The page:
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- Ten-Year Divorce Benefit: What If I Barely Fall Short? - Read More → . . . . .
- Divorced Spousal Benefit: What If My Ex Hasn't Claimed Benefits? - Read More → . . . . .
- What if Social Security Made an Error? - Read More → . . . . .
- Separated but Filing for Divorce at the End of the 10-Year Mark - Read More → . . . . .
- How Remarriage Might Affect Social Security Benefits - Read More → . . . . .
- The 10-Year Rule: Months Literally or Calendar Years? - Read More → . . . . .
- Can I Make Roth Contributions After Retirement? - Read More → . . . . .
- Filing Retroactively - Read More → . . . . .
- If Social Security Projects a Reduced Payout in 2035, Should I Claim Early? - Read More → . . . . .
A reader wonders how remarriage might affect his Social Security benefits.
“I’m considering getting married. I’m a 64-year-old widower, and I receive monthly regular social security benefits from a lifetime of hard work. I’m very grateful. If I remarry, will it reduce my benefits? My future wife has never paid into Social Security and doesn’t collect. She plans to keep working.”
Benefits Won’t Decrease with Remarriage
Your benefit won’t go down. In fact, there will be a net improvement because 12 months after you get married, your new wife will be eligible to collect spousal benefits on your record. Doing so does not reduce your benefit at all.
What she receives depends on her age, which you did not indicate. But, for example, if she reaches Full Retirement Age (which will be somewhere between age 66 and 67, depending on her year of birth), she will be eligible to receive 50 percent of your Full Retirement Age benefit.
You are collecting at age 64, so your benefit is reduced for not having waited for Full Retirement Age to claim. But just because you claimed early, it will not reduce her benefit if she claims on your record. Your spouse’s age is what determines the limitation on the spousal benefit, not yours.
So, your spouse could receive more than half of what you are collecting now. Some people think it’s half of what you’re collecting; it’s actually half of your PIA (Primary Insurance Amount), which is the Full Retirement Age benefit.
And, whatever the amount is, it’s additional income or benefit for the household. It’s a net financial gain.
Possible Survivor Benefits
Now, let’s look at some different scenarios. If you were to pass away before you two marry, your significant other would get nothing. Whereas if you were married for just nine months (not the 12 months required for spousal benefits), your wife would receive survivor benefits. It would equal the entire benefit that you were receiving. And, if you were killed in an accident, as long as you were married, there would be no time requirement. Having access to survivor benefits could be especially important for somebody who has nothing of their own Social Security.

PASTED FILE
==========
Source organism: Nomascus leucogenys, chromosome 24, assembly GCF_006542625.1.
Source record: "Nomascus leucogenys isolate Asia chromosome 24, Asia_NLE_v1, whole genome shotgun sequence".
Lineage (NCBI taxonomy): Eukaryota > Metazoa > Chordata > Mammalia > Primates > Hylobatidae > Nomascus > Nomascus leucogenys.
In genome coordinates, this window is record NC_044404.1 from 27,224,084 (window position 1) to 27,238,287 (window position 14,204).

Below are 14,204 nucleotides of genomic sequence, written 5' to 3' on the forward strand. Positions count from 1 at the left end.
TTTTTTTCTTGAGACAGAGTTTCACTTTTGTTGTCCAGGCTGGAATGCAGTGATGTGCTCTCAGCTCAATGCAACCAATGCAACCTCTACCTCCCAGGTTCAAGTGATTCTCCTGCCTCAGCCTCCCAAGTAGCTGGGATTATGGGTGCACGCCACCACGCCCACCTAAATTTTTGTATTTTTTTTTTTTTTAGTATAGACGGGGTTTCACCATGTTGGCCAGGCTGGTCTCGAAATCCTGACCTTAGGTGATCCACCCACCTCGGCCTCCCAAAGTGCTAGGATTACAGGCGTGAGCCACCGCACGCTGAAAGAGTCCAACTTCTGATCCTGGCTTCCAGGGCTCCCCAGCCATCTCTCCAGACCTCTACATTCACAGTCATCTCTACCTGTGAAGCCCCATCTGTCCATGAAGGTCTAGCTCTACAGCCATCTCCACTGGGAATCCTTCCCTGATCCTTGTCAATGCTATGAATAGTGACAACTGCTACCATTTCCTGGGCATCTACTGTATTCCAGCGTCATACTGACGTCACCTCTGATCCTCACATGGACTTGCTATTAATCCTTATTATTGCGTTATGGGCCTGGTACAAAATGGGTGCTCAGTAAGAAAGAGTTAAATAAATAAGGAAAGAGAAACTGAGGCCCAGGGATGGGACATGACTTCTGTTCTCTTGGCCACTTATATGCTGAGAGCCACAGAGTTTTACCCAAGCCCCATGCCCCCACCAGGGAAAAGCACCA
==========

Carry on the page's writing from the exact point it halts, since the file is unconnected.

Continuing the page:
A Divorced or Widowed Spouse
You didn’t mention anything about whether your future wife is divorced or a widow. But let’s look at other possibilities related to Social Security benefits. If either situation is true, she might be eligible for a spousal or survivor benefit from a previous marriage. You would want to make sure you’re not overlooking any potential benefits that might be received from that avenue before you get married.
To understand the rules, you need to know some Social Security vernacular. Being ‘eligible’ and being ‘entitled’ to a benefit are two different things. Eligible means you have met all the requirements to receive a benefit, you just haven’t actually claimed it yet. When you’ve claimed the benefit, you become entitled.
Normally, when she marries you as a divorcée – that is, she remarries – if she has not claimed her divorced-spouse benefit, she loses her eligibility for it. But say she was married for ten or more years, is divorced, and her ex-spouse is at least age 62 – she can file for a benefit under his record whether or not he is already filing and start receiving the Social Security spousal benefit.
Then, no matter how small that benefit might be, because she already has a benefit, the minute she marries you, instead of just losing that benefit, she starts receiving the Social Security benefit based on your record immediately. The 1-year wait goes away. (Social Security is not going to penalize someone for getting married.)
Any time someone is entitled (and not just eligible) for a benefit, if that person then marries, Social Security does not turn them off for the full year while they wait to become eligible again. They are immediately entitled to any new benefits for which they are eligible and can collect the spousal benefit right away on their new spouse’s record.
Incidentally, as a widow, your future wife could file similarly for survivor benefits from her ex-spouse, and it would entitle her to immediate benefits through you.
Possible Earnings Test
One last detail: you mentioned that she is working, but you didn’t indicate her age. If she has not reached her Full Retirement Age, any benefit she receives could be subject to the earnings test. (Social Security could reduce her benefit by a portion of what she earns as income if that income exceeds a certain limit.) Only her benefit is affected, not yours. And once she reaches her Full Retirement Age, the reduction would end.
Our reason for exploring all these possibilities is that couples often marry without considering the benefits they may be giving up because they never looked into them. For example, your future wife might have a bigger spousal benefit attached to her ex-spouse’s record than she would to yours.
If the difference is great enough, it might be a reason not to get married. Only by knowing all the possibilities can a couple make the best financial decisions.
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